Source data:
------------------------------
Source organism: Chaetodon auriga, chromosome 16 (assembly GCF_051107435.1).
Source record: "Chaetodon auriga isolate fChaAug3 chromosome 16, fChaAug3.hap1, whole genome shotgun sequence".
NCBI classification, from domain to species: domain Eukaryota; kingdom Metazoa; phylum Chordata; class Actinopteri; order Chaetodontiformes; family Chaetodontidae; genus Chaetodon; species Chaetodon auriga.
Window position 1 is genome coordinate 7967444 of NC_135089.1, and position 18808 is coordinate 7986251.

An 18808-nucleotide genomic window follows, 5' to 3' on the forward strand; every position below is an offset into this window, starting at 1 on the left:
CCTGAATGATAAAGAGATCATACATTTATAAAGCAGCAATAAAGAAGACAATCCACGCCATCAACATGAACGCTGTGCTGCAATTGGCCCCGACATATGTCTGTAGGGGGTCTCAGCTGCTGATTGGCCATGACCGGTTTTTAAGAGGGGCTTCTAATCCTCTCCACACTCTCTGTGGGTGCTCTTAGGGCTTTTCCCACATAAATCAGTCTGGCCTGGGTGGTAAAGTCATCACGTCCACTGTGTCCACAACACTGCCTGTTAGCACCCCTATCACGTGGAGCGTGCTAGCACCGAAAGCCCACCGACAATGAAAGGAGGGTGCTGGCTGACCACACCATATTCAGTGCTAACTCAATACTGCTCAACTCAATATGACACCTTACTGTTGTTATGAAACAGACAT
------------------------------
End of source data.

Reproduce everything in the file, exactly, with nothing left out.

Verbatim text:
Source organism: Chaetodon auriga, chromosome 16 (assembly GCF_051107435.1).
Source record: "Chaetodon auriga isolate fChaAug3 chromosome 16, fChaAug3.hap1, whole genome shotgun sequence".
NCBI classification, from domain to species: domain Eukaryota; kingdom Metazoa; phylum Chordata; class Actinopteri; order Chaetodontiformes; family Chaetodontidae; genus Chaetodon; species Chaetodon auriga.
Window position 1 is genome coordinate 7967444 of NC_135089.1, and position 18808 is coordinate 7986251.

An 18808-nucleotide genomic window follows, 5' to 3' on the forward strand; every position below is an offset into this window, starting at 1 on the left:
CCTGAATGATAAAGAGATCATACATTTATAAAGCAGCAATAAAGAAGACAATCCACGCCATCAACATGAACGCTGTGCTGCAATTGGCCCCGACATATGTCTGTAGGGGGTCTCAGCTGCTGATTGGCCATGACCGGTTTTTAAGAGGGGCTTCTAATCCTCTCCACACTCTCTGTGGGTGCTCTTAGGGCTTTTCCCACATAAATCAGTCTGGCCTGGGTGGTAAAGTCATCACGTCCACTGTGTCCACAACACTGCCTGTTAGCACCCCTATCACGTGGAGCGTGCTAGCACCGAAAGCCCACCGACAATGAAAGGAGGGTGCTGGCTGACCACACCATATTCAGTGCTAACTCAATACTGCTCAACTCAATATGACACCTTACTGTTGTTATGAAACAGACAT